"Beer" and "rock and roll" are two of the things listed in the "special thanks" portion of Nightcaster II's credits, and any inference you might make about the game using that bit of information is likely to be very close to the truth. Nightcaster II is about as incoherent and obnoxious as the ramblings of a bored frat boy who's holding an empty six-pack and a boom box, except with Nightcaster II, you have to pay $40 to be subjected to it. The game's graphical adequacy does nothing to lessen the pain of its amateurish play balancing, poor sound programming, and generally bad design.
Like its predecessor, Nightcaster II is a fantasy action game with some RPG elements. After the end of the first Nightcaster, the hero of the game, Arran, married Madelyn, and they lived together happily until the Nightcaster returned to the land, as bad guys are wont to do. You can play this time as either Arran or Madelyn--or both, if you're mean and trick someone into playing the cooperative mode with you. Arran is strong with magic and Madelyn's strength is melee combat. At least, that's what the game tells you. If you ever actually engage in melee combat, you're going to lose a significant portion of your health bar, especially at the start of the game, when engaging in close combat is pretty much suicide. Heroes facing hordes of monsters need to be a little stronger than tissue paper.
Magic is the preferred means of attack, and you can choose four spells from the schools of light, dark, fire, and water to be on your active spell list. All the monsters in the game are affiliated with one of these types--they'll resist spells of their own type and sustain extra damage from the opposite. While the spell effects are generally good looking, the spellcasting system is overly complex for the pace of the game: You move your orb around the screen to target with the right analog stick, fire with the right shoulder trigger, and switching spells with the left. Some spells have an area of effect around your target, some shoot out from your character toward wherever the orb is. It's all unnecessarily fancy, though, as groups of monsters simply rush toward your character at high speeds, rendering any tactic other than firing at them while running in the opposite direction rather pointless. It doesn't help the monsters you're running away from essentially look like gnomes riding chickens or lumps of Play-Doh with spikes sticking out.
While many of the monsters are unimpressive, the level design is even less noteworthy. Nightcaster II does use some advanced effects like bump mapping, but the levels are flat landscapes or interiors with just a few stock objects repeatedly placed about the level. Those objects look fine, though, perhaps because of the minimal lighting in the game. The déjà vu is compounded by the lack of an onscreen map. To see where you are, you have to look at the map screen, which doesn't even tell you which way your character is currently facing. With no onscreen map and a dearth of landmarks, Nightcaster II seemingly takes delight in forcing you to wander around in the dark and switch to the map screen every few seconds.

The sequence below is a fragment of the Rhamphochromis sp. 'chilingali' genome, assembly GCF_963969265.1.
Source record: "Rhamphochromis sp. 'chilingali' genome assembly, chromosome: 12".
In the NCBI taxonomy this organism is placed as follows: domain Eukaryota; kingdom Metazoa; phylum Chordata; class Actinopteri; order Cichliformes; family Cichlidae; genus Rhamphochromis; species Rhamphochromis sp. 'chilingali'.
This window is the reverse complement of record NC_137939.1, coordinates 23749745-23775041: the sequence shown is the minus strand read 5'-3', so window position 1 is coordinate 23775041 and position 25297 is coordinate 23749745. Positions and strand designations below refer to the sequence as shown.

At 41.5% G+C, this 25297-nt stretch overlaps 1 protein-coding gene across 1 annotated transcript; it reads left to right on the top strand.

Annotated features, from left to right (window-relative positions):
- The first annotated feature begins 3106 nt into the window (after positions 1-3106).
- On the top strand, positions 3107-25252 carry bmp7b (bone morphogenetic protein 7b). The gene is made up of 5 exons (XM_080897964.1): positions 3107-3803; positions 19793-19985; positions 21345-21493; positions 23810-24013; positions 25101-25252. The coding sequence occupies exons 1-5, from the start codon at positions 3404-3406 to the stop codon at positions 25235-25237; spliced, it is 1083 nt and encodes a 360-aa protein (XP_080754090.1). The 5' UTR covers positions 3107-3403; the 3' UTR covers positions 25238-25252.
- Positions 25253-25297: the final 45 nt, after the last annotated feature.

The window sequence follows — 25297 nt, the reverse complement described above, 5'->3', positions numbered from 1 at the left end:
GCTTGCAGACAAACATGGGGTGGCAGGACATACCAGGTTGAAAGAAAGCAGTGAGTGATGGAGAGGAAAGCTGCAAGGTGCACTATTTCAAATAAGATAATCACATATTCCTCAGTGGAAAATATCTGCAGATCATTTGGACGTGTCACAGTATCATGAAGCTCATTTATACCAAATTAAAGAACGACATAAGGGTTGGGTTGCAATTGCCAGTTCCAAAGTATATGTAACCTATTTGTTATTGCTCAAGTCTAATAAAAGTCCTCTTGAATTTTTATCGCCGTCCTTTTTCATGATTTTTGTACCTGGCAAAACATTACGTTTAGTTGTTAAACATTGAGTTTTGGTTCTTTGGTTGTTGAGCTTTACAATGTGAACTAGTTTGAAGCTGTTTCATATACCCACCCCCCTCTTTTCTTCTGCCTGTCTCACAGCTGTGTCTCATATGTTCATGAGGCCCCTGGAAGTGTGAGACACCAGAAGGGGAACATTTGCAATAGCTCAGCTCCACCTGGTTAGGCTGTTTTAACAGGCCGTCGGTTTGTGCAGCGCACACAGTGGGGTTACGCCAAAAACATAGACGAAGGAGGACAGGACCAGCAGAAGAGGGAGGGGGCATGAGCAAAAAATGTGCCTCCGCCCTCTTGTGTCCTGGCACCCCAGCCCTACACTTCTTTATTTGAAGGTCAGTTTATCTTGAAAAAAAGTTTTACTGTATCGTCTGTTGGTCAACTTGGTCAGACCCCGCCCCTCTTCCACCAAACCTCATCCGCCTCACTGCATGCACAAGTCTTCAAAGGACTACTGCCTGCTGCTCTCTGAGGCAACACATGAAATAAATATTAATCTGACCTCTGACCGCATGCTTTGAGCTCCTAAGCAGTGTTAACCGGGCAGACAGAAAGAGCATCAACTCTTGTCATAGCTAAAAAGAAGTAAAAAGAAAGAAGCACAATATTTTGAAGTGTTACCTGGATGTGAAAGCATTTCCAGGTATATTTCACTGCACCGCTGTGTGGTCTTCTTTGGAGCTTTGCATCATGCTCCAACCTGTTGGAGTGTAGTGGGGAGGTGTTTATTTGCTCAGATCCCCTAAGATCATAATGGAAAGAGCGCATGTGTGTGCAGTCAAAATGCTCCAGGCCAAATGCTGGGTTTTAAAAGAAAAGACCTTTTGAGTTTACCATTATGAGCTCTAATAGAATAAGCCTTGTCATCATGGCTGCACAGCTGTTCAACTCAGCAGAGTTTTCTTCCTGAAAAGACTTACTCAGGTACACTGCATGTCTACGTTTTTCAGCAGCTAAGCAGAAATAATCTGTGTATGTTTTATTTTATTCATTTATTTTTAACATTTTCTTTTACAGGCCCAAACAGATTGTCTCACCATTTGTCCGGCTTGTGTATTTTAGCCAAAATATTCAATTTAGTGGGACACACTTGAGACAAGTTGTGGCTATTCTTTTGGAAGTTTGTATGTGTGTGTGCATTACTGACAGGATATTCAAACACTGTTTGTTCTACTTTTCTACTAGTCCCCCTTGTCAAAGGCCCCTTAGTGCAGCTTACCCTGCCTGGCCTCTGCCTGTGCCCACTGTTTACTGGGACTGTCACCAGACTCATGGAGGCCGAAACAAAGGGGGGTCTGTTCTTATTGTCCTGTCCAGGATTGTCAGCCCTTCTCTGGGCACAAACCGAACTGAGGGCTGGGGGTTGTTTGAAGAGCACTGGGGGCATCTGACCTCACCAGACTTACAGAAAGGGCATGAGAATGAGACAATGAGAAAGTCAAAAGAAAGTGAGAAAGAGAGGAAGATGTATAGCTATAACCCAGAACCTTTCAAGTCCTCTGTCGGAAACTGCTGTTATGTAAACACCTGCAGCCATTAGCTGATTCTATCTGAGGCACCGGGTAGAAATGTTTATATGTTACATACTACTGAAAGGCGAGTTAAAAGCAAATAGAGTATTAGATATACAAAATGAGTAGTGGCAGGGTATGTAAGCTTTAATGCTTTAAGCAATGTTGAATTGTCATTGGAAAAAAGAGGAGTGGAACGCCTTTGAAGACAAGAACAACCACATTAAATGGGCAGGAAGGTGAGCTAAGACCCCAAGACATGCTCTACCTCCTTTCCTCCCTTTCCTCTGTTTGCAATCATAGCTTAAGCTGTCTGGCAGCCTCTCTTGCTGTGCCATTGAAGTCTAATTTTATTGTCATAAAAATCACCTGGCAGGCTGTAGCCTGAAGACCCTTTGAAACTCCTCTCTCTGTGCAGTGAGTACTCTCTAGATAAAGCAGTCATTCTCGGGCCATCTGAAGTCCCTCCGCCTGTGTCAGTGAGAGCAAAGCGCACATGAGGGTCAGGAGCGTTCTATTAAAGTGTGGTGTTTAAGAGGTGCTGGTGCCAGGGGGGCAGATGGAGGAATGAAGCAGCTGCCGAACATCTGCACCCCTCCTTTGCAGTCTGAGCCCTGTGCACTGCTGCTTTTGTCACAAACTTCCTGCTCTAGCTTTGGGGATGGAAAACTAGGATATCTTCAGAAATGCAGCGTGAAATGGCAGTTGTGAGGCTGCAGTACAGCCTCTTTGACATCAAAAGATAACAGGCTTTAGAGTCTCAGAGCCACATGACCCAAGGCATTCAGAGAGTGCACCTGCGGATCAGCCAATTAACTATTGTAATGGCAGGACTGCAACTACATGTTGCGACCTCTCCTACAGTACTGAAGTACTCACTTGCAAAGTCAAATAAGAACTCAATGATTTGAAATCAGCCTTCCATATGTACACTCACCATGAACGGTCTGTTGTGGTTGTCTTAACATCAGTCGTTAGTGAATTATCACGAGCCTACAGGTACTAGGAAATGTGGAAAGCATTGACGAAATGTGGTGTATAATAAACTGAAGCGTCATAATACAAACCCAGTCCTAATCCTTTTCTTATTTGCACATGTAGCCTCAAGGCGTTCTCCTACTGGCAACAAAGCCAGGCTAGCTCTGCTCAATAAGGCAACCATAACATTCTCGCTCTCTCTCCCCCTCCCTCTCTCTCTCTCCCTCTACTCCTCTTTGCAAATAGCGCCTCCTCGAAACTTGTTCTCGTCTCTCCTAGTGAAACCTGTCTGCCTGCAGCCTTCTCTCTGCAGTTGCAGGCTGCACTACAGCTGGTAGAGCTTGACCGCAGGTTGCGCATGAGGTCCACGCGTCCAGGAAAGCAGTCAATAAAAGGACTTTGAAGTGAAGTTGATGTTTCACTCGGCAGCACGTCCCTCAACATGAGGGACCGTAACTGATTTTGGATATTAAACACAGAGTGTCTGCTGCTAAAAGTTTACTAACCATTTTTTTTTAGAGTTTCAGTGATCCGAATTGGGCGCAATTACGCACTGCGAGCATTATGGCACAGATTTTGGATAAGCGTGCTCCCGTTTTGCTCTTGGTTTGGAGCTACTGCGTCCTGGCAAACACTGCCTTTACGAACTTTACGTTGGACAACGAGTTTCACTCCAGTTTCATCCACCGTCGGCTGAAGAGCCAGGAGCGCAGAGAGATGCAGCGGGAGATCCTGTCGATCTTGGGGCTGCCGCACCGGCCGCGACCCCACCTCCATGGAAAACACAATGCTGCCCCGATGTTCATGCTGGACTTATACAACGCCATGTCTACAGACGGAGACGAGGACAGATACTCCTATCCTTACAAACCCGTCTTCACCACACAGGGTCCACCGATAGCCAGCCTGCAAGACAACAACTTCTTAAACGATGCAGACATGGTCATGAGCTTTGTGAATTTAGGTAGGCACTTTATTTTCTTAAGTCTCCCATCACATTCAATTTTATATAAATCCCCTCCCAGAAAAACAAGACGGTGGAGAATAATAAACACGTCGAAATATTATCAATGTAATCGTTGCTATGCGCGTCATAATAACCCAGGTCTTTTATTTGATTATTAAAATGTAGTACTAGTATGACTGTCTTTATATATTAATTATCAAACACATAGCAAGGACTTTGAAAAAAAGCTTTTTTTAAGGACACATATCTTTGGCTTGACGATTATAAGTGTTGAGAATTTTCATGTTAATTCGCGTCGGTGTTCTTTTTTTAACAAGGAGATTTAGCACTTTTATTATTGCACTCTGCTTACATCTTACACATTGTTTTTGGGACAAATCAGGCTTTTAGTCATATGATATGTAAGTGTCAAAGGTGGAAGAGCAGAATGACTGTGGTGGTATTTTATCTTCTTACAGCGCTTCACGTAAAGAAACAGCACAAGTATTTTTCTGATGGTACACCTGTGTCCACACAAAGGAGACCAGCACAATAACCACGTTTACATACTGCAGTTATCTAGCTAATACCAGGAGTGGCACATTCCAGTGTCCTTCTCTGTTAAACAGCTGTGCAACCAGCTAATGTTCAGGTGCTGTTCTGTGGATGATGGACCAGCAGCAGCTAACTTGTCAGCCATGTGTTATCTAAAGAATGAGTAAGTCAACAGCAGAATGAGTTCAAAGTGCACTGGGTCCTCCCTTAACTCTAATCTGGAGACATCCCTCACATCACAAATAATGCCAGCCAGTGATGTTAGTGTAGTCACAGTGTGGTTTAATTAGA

The camera also contributes to your character's general lack of survivability. Monsters move quickly. In fact, they move at the same speed as your character. If you want to keep them from getting to you, you have to run away for long enough to aim your spells and fire a couple of times to kill them. Far too often, you'll be running and the camera will jump to another angle. Not swing--jump. It's completely disorienting, and it will usually cause you to move in a direction that causes the camera to jump yet again. The monsters that you were running away from will then easily catch up to you and pile on until you're dead. Dying in Nightcaster II is unnecessarily punitive, considering how easily it can happen. You'll lose all the experience you gained since the last time you saved, and when you do continue, you'll be in the very same place, with a very short period of invulnerability. There'll be times when you will die more than once trying to get out of the same crowd. Even worse, in cooperative mode, if you both die before one of you can restart, the game will end with no opportunity to continue.
In general, it seems as if no one really tested this game to see if it played well. Apart from the control scheme and combat tuning being at odds with the game style, there are lots of little things that just aren't right. Take the sound, for instance. There are some spells that have an area of effect that lasts for a couple of seconds. If you should happen to walk through the center of this area while the spell is in effect, the sound effect of the spell becomes extremely loud. In addition, certain points on the map will trigger your orb to speak to you and give you a tip about the area or how to play the game, but if you walk outside of the zone, the tip stops, and when you walk back in, it starts over again. If you backtrack through an area of the map, you'll get to hear the beginning of a tip now and then as you run through, no matter how many times you've heard it already or even if you are in the middle of combat. The music is just as repetitive, too.
Nightcaster II may fool a shopper into thinking that since the game is a sequel, it must be worth buying. But it's hard to imagine anyone actually thinking that Nightcaster II is truly an improvement on the original in any way, shape, or form. The game just feels like one big rush job right from the start. Then again, beer could have been a factor. At any rate, Nightcaster II is a big step backward for the series in just about every respect.